University of Phoenix's owner is going private in a $1.1-billion deal

University of Phoenix owner Apollo Education Group Inc. is being taken private in a $1.1-billion deal by a consortium led by the Vistria Group, a private investment firm.

Shares jumped more than 28% in premarket trading Monday.

The announcement comes about a month after the Phoenix-based company signaled that it may be looking for a buyer.

Apollo Education has had several lackluster quarters as enrollments at for-profit schools fall amid increased government scrutiny of the industry.

Shareholders of Apollo Education will receive $9.50 a share, a 37% premium to the company's $6.95 Friday closing price.

Vistria is joined in the buyout by funds affiliated with Apollo Global Management and by Najafi Cos.

Tony Miller, chief operating officer of Vistria and a former deputy secretary of Education, would be Apollo's chairman.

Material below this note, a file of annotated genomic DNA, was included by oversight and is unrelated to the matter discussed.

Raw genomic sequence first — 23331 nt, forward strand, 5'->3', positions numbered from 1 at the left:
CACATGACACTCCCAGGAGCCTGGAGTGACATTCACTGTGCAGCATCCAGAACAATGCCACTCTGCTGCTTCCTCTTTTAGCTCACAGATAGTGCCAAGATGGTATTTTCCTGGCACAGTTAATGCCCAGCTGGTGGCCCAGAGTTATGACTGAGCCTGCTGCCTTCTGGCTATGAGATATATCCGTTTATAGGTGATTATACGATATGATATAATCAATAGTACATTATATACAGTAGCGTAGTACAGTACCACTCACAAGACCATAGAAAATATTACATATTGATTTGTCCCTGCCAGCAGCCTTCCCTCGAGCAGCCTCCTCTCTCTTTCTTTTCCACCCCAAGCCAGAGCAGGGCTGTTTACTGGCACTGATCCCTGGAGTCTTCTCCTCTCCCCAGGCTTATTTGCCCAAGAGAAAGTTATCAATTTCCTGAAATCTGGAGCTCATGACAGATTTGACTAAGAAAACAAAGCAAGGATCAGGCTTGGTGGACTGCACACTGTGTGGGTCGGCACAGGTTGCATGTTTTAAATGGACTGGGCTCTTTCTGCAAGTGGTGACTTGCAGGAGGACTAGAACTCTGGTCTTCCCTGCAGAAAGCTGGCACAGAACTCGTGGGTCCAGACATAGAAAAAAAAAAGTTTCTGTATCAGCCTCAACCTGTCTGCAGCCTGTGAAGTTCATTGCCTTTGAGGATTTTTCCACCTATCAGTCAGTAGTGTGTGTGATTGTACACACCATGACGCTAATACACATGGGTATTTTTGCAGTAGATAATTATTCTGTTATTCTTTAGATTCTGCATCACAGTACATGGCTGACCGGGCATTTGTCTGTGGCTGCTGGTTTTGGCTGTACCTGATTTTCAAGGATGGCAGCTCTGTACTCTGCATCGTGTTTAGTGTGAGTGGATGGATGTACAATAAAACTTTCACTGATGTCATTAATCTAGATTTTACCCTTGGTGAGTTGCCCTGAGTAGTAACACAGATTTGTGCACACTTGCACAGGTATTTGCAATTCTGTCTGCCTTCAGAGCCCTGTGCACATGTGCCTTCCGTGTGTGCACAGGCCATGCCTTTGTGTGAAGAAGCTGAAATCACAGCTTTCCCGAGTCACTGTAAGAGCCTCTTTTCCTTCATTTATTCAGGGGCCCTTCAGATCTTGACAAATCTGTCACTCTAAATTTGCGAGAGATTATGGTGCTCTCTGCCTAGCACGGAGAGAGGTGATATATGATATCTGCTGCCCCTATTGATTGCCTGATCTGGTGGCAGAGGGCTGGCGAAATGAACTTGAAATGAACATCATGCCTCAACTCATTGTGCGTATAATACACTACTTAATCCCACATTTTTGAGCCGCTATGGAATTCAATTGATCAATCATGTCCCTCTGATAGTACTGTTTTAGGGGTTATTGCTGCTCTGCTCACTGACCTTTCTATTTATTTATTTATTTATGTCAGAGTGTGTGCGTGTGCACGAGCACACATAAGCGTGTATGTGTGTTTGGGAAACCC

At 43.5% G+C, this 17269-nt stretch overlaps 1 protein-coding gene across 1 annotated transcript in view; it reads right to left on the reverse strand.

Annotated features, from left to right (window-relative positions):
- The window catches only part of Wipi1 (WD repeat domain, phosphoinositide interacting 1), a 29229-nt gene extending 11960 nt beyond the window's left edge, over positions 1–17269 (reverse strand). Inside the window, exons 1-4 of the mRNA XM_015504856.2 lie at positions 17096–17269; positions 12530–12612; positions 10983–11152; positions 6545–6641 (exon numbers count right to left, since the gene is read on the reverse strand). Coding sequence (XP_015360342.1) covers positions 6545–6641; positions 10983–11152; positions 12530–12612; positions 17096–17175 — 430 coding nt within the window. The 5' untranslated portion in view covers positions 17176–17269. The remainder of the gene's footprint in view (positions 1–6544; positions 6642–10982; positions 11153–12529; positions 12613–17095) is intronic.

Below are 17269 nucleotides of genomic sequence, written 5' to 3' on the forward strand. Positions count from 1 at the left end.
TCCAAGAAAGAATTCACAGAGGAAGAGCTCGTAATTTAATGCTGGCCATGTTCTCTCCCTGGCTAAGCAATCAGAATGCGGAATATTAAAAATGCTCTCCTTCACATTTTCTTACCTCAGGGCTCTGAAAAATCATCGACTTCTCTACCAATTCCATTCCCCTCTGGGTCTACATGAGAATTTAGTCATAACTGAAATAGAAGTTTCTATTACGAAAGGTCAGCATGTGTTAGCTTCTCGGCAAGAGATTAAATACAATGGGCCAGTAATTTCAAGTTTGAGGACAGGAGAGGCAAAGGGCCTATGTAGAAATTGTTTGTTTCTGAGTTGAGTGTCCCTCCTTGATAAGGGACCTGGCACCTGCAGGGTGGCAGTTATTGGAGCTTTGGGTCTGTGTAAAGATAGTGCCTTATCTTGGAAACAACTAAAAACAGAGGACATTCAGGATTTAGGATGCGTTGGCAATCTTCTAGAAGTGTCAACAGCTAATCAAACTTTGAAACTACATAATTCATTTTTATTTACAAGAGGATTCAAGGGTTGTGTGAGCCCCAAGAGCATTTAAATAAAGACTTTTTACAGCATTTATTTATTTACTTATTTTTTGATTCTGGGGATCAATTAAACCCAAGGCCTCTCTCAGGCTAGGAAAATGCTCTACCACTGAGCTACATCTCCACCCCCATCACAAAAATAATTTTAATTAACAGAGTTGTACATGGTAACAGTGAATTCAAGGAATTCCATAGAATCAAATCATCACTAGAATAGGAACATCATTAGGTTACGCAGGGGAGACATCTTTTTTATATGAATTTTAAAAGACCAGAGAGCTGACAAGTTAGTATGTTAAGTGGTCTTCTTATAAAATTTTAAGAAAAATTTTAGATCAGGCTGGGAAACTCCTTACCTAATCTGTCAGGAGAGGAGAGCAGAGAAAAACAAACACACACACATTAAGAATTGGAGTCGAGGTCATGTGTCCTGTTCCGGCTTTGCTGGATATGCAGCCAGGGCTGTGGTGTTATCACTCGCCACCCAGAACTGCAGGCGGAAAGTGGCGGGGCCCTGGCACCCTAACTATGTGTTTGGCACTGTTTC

The acquisition, already approved by Apollo's board, is expected to close by August. It still needs approval from the Department of Education, the Higher Learning Commission and state regulatory and programmatic accreditation bodies.

The deal also needs approval from a majority of Apollo Education's Class A and Class B shareholders, voting as separate classes. The Class B shareholders have entered an agreement to vote in favor of the buyout.

Apollo Education shares climbed $1.95, or 28.1%, to $8.90 on premarket trading about an hour and a half before the market open Monday.

ALSO

A Bay Area battle over a proposed Warriors move from Oakland to San Francisco

How and when to install a rooftop solar system

No Chipotle for lunch today: Its U.S. restaurants shut for a food safety meeting

Copyright © 2016, Los Angeles Times
59°